Spelman College Reaches out to Elementary and Middle School Kids about STEM
Spelman College has come up with a great way to get young children, especially students of color, interested in STEM and increase their number of science and math majors.
The STEM Education Outreach Program, along with MASTERS, are working to make science, technology, engineering and mathematics reachable to young students in metro Atlanta’s elementary and secondary school system.
Inside Spelman wrote about both programs and what they have to offer to elementary and middle school kids. Jennifer Johnson, administrator of the STEM Education Outreach Program, wants nothing more than to expand Spelman STEM majors. She said when she was in school, Johnson had many female role models who excelled in math and science.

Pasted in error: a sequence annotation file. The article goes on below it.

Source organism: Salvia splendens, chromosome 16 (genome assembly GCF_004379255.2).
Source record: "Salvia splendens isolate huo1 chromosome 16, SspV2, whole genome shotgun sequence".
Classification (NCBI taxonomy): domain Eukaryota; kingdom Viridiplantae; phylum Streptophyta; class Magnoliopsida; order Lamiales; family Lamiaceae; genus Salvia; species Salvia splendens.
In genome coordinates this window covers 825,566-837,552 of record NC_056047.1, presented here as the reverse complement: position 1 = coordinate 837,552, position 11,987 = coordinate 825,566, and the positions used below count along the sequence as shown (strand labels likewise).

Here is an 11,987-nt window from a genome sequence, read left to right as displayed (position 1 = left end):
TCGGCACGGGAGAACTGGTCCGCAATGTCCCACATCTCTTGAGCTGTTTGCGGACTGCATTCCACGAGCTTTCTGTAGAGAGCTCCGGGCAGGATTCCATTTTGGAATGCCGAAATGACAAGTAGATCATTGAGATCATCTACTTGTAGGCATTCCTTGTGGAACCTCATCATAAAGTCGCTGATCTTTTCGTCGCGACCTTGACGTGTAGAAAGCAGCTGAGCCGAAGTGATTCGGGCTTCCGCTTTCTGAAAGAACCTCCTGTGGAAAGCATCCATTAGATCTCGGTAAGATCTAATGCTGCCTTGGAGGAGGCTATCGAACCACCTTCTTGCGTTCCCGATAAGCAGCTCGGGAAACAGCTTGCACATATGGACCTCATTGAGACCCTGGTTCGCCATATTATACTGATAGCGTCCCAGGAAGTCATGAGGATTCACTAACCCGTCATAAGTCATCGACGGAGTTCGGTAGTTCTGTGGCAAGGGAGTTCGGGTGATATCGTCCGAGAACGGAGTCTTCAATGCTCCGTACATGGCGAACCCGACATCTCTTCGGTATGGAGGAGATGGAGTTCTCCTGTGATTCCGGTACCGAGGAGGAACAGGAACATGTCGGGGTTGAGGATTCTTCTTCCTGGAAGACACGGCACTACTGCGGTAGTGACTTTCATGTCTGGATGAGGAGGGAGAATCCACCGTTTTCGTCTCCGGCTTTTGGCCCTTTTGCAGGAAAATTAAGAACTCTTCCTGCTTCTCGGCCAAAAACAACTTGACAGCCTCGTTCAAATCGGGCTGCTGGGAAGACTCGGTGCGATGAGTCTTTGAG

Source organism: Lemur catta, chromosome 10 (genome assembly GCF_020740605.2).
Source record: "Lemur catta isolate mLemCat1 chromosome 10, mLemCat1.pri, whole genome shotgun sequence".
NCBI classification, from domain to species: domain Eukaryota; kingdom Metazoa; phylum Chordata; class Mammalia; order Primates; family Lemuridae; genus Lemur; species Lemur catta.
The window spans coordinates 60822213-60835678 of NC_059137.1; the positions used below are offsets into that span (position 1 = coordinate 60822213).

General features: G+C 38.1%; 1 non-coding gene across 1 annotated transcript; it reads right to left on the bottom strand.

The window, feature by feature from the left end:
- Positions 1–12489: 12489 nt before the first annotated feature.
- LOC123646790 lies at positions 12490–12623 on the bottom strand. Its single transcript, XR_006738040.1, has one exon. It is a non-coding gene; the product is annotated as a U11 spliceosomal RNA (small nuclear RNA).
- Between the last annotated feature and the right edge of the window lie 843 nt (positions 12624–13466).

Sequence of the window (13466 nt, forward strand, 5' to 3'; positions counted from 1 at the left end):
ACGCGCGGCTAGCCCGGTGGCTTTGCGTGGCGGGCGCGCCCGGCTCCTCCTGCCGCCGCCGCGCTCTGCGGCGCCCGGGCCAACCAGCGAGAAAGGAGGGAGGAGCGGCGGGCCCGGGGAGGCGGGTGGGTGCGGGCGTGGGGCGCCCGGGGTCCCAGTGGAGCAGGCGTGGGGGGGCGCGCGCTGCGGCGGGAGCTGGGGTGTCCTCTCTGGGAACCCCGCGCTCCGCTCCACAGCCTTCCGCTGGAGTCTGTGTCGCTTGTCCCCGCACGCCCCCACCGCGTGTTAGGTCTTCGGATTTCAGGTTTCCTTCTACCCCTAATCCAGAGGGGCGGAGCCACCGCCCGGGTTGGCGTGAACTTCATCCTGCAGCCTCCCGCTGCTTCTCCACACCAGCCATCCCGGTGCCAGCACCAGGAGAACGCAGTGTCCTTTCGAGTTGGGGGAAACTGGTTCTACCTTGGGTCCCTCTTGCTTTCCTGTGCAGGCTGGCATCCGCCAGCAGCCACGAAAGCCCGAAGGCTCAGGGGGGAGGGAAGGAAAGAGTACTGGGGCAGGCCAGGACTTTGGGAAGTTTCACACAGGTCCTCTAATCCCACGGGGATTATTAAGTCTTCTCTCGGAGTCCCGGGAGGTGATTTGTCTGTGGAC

“It wasn’t a stretch to see myself as an engineer because I was inundated with these images; that’s why outreach is important.” Johnson said.
The MASTERS Program was founded by Christina Fennell. Inside Spelman says that the program focuses on making courses like math relatable to elementary and middle school students, in hopes they will eventually pursue a career around it and other similar courses. Fennell started MASTERS while still in high school. She is now a sophomore at Spelman, where she has re-launched MASTERS in October.
These two programs are a part of other programs of the community that have taken on this mission. In the eight-week period, Fennell and some Spelman students worked with 20 third, fourth and fifth-graders of M. Agnes Jones Elementary’s after school program. They would lead students in projects that showed them how math can be used on a daily basis.
The number of colored women in the STEM fields are low. But they will soon rise with the help of strong female role models and the help of these programs.
To read the full story, go to Insidespelman.com.